NEW PORT RICHEY, Fla. -- Progress continues on renovations to the historic Hacienda Hotel, despite delays brought on by construction setbacks and COVID-19.
What You Need To Know
- Hacienda Hotel expected to open next year
- Around 90% of interior had to be rebuilt
- COVID-19 forced some construction to pause, but work never stopped at the site
- More Pasco County headlines
"I'd like to think that most of the heavy lifting is kind of done," said owner Jim Gunderson. "I mean, it was a little brutal here the first six months to nine months. It was rough, but we've sort of gotten through most of that."
Gunderson estimated anywhere from 80% to 90% of the hotel's interior had to be rebuilt.
"You know, you start to open up a couple of walls here and there, and before you know it, you're opening everything up. You can't just sort of close it back up with the bad situations behind it," Gunderson said.
Then, of course, the COVID-19 pandemic hit.
"The work was slowed down due to the availability of subcontractors," said New Port Richey Economic Development Director Charles Rudd. "So, for instance, if those companies were having those workers stay home, then they weren't available to come to the job."
According to Gunderson, that put the project a few months behind. At one point, it looked like the hotel could open sometime this year, but he said that will now likely happen in the first or second quarter of next year. Still, he said work never completely stopped.
"It's a combination of our people -- superintendent and carpenters and all the rest -- as well as the subcontractors," Gunderson said. "It allowed us to get caught up on a few things to stay ahead of some of those contractors, so when they do come back in, they should be able to work at a pretty good pace."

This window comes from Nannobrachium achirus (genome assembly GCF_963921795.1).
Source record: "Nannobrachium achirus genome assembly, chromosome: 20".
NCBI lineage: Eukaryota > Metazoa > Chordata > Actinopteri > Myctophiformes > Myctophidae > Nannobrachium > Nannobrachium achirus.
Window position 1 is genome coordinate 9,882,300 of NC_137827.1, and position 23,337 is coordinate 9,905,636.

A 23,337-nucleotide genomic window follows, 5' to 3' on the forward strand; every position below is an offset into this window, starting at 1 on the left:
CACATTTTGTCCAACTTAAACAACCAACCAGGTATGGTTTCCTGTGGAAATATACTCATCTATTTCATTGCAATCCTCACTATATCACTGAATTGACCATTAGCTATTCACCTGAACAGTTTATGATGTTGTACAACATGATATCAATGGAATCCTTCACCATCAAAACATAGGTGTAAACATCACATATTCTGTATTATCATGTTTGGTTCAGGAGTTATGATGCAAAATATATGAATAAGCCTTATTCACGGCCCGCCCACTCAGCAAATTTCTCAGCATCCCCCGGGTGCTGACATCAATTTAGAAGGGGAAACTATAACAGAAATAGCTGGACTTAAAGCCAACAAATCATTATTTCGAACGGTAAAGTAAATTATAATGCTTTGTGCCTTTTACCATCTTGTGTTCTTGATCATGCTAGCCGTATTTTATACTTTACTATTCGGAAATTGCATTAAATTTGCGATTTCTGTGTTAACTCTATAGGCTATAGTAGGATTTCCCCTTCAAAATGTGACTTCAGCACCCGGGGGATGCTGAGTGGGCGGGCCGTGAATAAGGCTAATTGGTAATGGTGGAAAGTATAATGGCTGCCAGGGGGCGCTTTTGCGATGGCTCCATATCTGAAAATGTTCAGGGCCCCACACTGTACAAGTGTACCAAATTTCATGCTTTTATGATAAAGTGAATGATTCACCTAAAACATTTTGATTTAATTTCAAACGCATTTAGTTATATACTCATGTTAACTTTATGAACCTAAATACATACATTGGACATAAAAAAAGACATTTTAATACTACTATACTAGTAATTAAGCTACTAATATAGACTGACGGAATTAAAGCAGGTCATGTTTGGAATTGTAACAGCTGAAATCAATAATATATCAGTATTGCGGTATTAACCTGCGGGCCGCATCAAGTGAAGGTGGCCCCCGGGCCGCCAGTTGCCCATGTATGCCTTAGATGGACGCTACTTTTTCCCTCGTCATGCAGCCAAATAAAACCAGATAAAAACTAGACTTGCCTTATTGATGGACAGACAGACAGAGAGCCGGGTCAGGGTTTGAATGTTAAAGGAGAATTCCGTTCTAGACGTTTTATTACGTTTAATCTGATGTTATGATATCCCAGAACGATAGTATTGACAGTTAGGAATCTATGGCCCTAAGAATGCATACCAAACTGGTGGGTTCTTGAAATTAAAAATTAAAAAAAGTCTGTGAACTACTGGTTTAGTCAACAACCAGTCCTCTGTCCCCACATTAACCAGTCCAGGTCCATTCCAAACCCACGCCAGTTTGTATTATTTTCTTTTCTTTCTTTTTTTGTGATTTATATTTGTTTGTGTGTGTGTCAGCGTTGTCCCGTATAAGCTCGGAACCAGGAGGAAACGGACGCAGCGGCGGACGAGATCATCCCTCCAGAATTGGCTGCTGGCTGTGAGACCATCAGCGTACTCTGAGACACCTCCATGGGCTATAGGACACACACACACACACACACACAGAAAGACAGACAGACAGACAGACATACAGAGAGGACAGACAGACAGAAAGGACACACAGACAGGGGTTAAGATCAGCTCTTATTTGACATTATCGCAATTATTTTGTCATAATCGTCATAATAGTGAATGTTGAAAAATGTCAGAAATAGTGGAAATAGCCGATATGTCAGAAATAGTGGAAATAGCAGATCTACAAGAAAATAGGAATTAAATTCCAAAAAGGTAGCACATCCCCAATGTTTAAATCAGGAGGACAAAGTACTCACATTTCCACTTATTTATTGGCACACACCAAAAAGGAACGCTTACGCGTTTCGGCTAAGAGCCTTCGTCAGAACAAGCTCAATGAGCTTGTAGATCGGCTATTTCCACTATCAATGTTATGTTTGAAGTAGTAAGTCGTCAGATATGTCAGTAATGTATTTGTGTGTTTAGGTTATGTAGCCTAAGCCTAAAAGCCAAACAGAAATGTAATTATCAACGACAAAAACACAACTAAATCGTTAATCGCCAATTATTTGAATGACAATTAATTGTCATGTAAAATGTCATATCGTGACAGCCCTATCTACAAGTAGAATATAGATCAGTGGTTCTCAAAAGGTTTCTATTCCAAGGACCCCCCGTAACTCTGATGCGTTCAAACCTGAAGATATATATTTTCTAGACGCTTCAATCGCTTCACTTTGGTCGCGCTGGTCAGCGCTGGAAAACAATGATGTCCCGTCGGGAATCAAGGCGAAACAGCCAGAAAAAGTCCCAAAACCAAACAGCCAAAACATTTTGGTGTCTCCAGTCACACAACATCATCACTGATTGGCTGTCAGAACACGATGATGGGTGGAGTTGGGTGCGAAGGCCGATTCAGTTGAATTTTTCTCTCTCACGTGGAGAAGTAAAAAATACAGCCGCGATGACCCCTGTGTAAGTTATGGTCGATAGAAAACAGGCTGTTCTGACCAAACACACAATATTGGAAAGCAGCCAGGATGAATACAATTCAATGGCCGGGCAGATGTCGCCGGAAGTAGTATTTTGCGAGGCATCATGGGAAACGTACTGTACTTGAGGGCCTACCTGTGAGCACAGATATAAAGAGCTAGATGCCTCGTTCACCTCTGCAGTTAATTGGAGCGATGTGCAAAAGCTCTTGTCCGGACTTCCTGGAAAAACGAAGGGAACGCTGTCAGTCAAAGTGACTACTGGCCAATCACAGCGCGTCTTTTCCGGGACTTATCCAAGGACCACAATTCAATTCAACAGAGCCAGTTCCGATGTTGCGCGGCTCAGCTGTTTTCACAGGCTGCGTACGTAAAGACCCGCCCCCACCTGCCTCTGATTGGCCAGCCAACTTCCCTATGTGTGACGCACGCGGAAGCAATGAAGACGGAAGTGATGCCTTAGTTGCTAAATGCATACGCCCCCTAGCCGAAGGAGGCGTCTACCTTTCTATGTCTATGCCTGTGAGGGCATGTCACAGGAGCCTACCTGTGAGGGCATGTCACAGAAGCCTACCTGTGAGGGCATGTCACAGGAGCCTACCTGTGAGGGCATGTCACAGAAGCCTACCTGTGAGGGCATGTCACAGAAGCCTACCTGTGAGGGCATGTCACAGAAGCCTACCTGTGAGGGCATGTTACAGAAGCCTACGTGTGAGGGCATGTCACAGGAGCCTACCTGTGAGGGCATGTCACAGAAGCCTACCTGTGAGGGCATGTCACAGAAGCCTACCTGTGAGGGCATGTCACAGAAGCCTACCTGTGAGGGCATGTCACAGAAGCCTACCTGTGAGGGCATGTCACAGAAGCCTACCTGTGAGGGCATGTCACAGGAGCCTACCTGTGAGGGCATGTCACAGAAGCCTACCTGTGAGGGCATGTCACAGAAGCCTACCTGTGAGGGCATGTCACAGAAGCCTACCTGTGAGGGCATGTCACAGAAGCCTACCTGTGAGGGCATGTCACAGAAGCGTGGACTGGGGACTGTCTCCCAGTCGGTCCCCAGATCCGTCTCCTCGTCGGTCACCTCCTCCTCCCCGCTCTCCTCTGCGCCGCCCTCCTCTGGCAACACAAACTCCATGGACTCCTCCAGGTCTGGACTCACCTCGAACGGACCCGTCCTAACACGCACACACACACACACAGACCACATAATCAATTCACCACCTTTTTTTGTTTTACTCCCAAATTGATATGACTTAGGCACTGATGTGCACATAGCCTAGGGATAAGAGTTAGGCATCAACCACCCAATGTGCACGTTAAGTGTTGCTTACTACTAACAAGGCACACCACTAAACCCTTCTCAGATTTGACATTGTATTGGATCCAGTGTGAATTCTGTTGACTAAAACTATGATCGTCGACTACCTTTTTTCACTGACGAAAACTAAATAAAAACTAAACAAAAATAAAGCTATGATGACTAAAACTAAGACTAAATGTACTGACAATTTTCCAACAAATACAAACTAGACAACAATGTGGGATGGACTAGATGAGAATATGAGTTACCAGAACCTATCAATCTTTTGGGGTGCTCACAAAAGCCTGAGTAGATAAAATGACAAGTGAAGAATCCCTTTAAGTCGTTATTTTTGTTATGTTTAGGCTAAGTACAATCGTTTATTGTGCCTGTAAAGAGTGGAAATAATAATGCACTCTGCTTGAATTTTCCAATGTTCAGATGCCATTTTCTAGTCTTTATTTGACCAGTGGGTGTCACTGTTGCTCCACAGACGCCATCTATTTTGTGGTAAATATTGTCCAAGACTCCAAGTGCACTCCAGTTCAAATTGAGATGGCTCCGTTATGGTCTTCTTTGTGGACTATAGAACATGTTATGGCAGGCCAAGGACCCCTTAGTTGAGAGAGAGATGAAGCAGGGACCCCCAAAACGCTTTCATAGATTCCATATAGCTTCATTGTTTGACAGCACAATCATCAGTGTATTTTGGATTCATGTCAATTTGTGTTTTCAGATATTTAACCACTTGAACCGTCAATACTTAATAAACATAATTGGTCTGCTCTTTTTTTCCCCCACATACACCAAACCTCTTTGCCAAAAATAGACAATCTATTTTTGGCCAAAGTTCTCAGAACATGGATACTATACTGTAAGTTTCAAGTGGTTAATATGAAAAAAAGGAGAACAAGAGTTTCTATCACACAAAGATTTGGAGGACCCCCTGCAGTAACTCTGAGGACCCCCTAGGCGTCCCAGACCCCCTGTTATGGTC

When finished, the hotel will feature 40 guest rooms, a full service bar and restaurant, and a style reminiscent of its origins in the 1920s.
"Everything from furnishings to fixtures to the whole feel of it will hopefully have a feel of historic more so than boutique-y modern," said Gunderson.
This isn't the first historic hotel Gunderson's renovated. He also gave new life to the Lakeside Inn in Mount Dora, the state's oldest continuously operating hotel. That project was a bit larger in terms of the number of buildings and square footage involved. The Lakeside Inn also continued to operate while work took place. While that brought in a revenue stream, Gunderson said it also meant challenges not seen with the Hacienda project.
"Because it's closed and we don't have to suddenly worry about a group or a wedding that's coming in two weeks from now -- sort of speed things up or put things off. We have time to work through it," he said.
Gunderson also said it's exciting for the project to be nearing its end as downtown sees new businesses moving in and following renovations to Sims Park.
"What a neat, little downtown. What great potential. What a beautiful park. What an interesting history," said Gunderson. "There's so many positives, you know?"